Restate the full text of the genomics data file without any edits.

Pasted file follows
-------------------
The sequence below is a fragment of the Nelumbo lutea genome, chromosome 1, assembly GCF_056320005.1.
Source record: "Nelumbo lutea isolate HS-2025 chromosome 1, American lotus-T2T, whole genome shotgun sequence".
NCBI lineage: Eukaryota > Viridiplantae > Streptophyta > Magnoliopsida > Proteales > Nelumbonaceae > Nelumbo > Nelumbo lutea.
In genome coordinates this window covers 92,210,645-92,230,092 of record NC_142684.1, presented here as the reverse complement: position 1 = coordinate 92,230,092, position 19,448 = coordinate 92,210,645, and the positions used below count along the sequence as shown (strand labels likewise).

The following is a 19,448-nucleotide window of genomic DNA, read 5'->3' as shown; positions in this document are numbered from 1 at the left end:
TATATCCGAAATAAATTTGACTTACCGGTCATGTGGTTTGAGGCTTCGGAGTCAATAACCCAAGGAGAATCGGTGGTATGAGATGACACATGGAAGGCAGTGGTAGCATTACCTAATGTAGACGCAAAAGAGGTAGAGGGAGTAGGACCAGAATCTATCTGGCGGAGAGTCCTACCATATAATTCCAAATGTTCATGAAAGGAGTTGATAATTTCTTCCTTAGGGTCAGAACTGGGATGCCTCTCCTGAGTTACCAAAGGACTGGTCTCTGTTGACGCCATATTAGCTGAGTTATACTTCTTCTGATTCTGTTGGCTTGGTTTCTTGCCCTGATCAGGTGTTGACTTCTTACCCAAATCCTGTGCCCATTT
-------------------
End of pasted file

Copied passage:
The sequence below is a fragment of the Nelumbo lutea genome, chromosome 1, assembly GCF_056320005.1.
Source record: "Nelumbo lutea isolate HS-2025 chromosome 1, American lotus-T2T, whole genome shotgun sequence".
NCBI lineage: Eukaryota > Viridiplantae > Streptophyta > Magnoliopsida > Proteales > Nelumbonaceae > Nelumbo > Nelumbo lutea.
In genome coordinates this window covers 92,210,645-92,230,092 of record NC_142684.1, presented here as the reverse complement: position 1 = coordinate 92,230,092, position 19,448 = coordinate 92,210,645, and the positions used below count along the sequence as shown (strand labels likewise).

The following is a 19,448-nucleotide window of genomic DNA, read 5'->3' as shown; positions in this document are numbered from 1 at the left end:
TATATCCGAAATAAATTTGACTTACCGGTCATGTGGTTTGAGGCTTCGGAGTCAATAACCCAAGGAGAATCGGTGGTATGAGATGACACATGGAAGGCAGTGGTAGCATTACCTAATGTAGACGCAAAAGAGGTAGAGGGAGTAGGACCAGAATCTATCTGGCGGAGAGTCCTACCATATAATTCCAAATGTTCATGAAAGGAGTTGATAATTTCTTCCTTAGGGTCAGAACTGGGATGCCTCTCCTGAGTTACCAAAGGACTGGTCTCTGTTGACGCCATATTAGCTGAGTTATACTTCTTCTGATTCTGTTGGCTTGGTTTCTTGCCCTGATCAGGTGTTGACTTCTTACCCAAATCCTGTGCCCATTT